Paths is a topic that causes a lot of confusion for people that want to learn how to make use of the command line in Linux. In this post I will explain what paths are, and the difference between absolute and relative paths. By the end of this post you should be able to understand the diagram below.
The file system on Unix-like systems is built up like a tree starting from the
root directory (
/). One can view the content of the root directory by
typing in the command
$ ls bin boot dev etc home lib lib64 media mnt opt proc root run sbin srv sys tmp usr var
The term “path” refers to the name of a file or directory that can be used to
uniquely identify it in the file system. For example, the command
prints the name of the current working directory, in this case my home directory.
$ pwd /home/olssont
In the above
/home/olssont is the path to the directory that I am currently
in. To illustrate this further we can create a file in this directory. The
command below creates a file named
$ echo "Raw data isn't baked data" > raw_data.txt
We can see the files in the working directory using the command
$ ls raw_data.txt
Depending on how many files you have in your working directory you may see more output from the command above.
To print the content of the file one can use the command
$ cat raw_data.txt Raw data isn't baked data
In the above the text
raw_data.txt could be used to find the file that we
just created. This was because the file was present in the working directory.
So how can we refer to a file if it is not present in the working directory? This is where the use of absolute and relative paths comes into play.
To illustrate this we will use the command
mkdir to create a new directory
$ mkdir raw_data
Then we will use the command
mv to move the file into that directory.
$ mv raw_data.txt raw_data/
Before illustrating the correct way to refer to the file let us see what happens if we use the same command as previously.
$ cat raw_data.txt cat: raw_data.txt: No such file or directory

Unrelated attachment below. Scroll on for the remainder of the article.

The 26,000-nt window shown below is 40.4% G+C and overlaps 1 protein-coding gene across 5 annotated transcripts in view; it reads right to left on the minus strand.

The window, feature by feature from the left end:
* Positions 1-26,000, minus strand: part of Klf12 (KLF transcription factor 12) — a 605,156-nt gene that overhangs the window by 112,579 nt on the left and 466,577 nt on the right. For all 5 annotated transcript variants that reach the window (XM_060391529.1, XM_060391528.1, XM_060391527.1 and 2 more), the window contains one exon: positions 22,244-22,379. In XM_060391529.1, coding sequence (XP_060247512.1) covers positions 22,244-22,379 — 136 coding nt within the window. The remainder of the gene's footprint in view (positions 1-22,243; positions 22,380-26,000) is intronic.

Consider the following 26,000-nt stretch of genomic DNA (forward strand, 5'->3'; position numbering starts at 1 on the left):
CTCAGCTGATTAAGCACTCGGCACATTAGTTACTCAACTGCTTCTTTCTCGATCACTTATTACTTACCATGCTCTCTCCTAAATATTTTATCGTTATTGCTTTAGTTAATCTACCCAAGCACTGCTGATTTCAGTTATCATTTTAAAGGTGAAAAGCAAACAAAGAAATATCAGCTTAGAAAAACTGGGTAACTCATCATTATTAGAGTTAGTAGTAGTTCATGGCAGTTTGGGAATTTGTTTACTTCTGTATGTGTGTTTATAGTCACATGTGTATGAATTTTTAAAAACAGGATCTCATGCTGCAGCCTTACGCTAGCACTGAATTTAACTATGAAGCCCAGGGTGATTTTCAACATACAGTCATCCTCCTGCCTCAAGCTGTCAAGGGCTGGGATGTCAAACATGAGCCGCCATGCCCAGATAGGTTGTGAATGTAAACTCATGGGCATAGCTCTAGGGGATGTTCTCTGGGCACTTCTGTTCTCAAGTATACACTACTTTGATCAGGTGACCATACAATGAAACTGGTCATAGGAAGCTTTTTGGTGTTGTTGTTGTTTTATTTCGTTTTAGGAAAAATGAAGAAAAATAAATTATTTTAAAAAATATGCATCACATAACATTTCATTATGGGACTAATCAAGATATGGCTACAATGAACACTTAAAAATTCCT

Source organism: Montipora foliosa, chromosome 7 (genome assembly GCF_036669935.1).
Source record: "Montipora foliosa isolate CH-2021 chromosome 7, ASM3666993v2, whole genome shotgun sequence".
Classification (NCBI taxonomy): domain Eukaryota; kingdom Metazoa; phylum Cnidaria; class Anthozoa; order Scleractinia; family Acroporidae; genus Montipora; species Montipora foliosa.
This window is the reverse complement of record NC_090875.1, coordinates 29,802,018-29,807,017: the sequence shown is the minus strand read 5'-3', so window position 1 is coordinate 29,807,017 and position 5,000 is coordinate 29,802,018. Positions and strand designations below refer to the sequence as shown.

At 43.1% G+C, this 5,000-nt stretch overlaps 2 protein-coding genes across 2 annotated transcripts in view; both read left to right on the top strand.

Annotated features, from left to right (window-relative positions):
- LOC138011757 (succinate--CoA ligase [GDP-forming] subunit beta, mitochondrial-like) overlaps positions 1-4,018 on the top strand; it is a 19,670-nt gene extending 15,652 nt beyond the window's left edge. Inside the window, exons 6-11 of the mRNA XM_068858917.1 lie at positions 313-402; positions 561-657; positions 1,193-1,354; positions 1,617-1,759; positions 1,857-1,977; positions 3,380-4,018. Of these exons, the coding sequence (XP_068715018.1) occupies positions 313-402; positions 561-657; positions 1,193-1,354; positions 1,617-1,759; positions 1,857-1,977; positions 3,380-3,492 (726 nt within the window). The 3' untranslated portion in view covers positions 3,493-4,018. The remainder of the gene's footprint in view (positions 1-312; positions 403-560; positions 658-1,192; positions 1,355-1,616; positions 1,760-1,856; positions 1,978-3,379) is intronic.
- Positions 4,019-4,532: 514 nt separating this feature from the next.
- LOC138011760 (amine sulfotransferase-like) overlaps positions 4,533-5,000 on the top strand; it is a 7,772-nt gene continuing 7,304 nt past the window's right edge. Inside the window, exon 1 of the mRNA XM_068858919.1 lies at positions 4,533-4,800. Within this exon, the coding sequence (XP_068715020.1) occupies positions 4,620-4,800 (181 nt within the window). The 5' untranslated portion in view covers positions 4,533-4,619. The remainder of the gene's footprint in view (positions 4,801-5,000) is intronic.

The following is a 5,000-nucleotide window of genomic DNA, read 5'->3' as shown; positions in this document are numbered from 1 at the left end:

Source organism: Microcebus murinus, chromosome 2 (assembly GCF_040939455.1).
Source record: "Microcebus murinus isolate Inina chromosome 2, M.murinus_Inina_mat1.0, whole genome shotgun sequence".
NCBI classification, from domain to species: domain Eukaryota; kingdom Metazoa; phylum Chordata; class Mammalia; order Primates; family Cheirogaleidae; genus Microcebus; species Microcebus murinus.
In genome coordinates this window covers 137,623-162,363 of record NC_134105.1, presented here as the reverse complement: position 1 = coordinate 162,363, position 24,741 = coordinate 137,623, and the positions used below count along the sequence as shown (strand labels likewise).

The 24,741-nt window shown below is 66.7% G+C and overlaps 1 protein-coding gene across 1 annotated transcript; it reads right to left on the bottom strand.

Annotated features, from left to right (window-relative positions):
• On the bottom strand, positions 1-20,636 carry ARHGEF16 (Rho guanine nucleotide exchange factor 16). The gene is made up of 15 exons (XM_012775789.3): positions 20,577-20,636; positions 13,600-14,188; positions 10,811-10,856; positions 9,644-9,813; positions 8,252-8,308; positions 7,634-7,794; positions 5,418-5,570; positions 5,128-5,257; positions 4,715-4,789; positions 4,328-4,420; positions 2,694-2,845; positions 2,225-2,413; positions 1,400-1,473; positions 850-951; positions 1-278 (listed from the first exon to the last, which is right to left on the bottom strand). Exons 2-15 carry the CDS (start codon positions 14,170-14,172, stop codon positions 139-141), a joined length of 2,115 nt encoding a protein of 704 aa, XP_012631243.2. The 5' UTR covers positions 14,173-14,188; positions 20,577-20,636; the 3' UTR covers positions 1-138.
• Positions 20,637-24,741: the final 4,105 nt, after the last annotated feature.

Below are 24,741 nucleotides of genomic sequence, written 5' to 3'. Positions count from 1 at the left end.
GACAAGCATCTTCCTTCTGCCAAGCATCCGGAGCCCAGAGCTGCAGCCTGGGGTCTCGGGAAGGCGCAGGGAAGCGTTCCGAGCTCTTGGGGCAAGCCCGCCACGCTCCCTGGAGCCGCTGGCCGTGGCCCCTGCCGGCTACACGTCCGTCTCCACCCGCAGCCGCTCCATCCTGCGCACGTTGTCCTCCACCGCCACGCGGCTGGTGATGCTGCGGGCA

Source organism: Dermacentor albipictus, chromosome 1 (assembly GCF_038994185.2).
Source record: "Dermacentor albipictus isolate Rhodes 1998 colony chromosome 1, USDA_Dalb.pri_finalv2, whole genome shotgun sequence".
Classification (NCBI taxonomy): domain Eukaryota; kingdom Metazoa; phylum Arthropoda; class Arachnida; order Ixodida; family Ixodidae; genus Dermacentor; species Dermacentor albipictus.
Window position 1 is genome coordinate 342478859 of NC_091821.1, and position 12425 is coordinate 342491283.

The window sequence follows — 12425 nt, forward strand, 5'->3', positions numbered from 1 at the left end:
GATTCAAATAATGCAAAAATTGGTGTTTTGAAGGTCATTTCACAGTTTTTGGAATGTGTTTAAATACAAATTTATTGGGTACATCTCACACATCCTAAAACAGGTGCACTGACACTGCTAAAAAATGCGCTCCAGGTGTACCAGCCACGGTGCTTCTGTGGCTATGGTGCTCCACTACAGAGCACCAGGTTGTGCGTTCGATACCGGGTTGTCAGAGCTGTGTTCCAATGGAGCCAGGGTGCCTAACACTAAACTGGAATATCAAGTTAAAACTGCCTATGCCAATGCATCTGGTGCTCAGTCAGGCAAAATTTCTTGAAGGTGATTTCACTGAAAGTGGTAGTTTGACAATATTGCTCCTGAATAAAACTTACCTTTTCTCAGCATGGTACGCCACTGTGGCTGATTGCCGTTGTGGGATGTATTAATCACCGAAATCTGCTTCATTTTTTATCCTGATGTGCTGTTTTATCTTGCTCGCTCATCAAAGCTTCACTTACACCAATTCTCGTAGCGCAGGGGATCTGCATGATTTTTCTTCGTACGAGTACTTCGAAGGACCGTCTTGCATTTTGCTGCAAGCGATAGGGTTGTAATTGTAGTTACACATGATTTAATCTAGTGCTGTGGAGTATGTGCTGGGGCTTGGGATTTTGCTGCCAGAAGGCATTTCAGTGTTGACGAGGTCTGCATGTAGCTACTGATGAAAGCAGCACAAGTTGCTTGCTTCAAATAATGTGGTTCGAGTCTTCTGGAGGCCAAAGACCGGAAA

cat command is no longer able to find the file (or rather the file is
no longer there, because we moved it into the
raw_data directory). There
are two methods that you could use to refer to the file in the
directory. The first is to use the absolute path, in this case
/home/olssont/raw_data/raw_data.txt. Note that the absolute path to your
file will be different if your username is different to mine and/or if you are
not working in your home directory.
$ cat /home/olssont/raw_data/raw_data.txt Raw data isn't baked data
The second method is to make use of a relative path, that means a path that
is relative to your current working directory, in this case
The forward slash (
/) is the symbol used to separate directories and files.
$ cat raw_data/raw_data.txt Raw data isn't baked data
A different way to represent this relative path is to prepend it with
the dot is a symbol that is used to represent the current working directory. Some
people prefer this way because it makes it easer to see that it is a relative path.
$ cat ./raw_data/raw_data.txt Raw data isn't baked data
To illustrate the concept of relative paths further we will create another
$ mkdir scripts
Now we will change our working directory to be
scripts using the
(change directory) command.
$ cd scripts
Let us see what happens if we run the previous
cat command again (you
should be able to get back to this by using the up and down arrows on your
keyboard to navigate through the command line history).
$ cat ./raw_data/raw_data.txt cat: ./raw_data/raw_data.txt: No such file or directory
The command above fails because it expects to be able to find a directory named
raw_data in the current working directory and because we have moved into
scripts directory there is no such directory.
In order to make this work we need to be able to specify that we want to go
up one level in the directory tree. This can be achieved using double dots,
i.e. using the prefix
../. To refer to something two levels up in the
directory tree one would use the prefix
../../, and so forth.
$ cat ../raw_data/raw_data.txt Raw data isn't baked data
- Paths are used to refer to unique files
- An absolute path starts at the top of the directory tree and includes all
parent directories separated by slashes as well as the file or directory of
interest. Examples of absolute paths include
- Relative paths are used to refer to files and directories with respect to the current working directory
- In a relative path the prefix
./means the current working directory, the prefix
../means the parent directory, and the prefix
../../means the parent’s parent directory, and so forth
This should be enough to get you started with paths in the Linux command line. In the next post I will show how relative paths can be used to make scripts more portable, and how they can be used to improve your data management.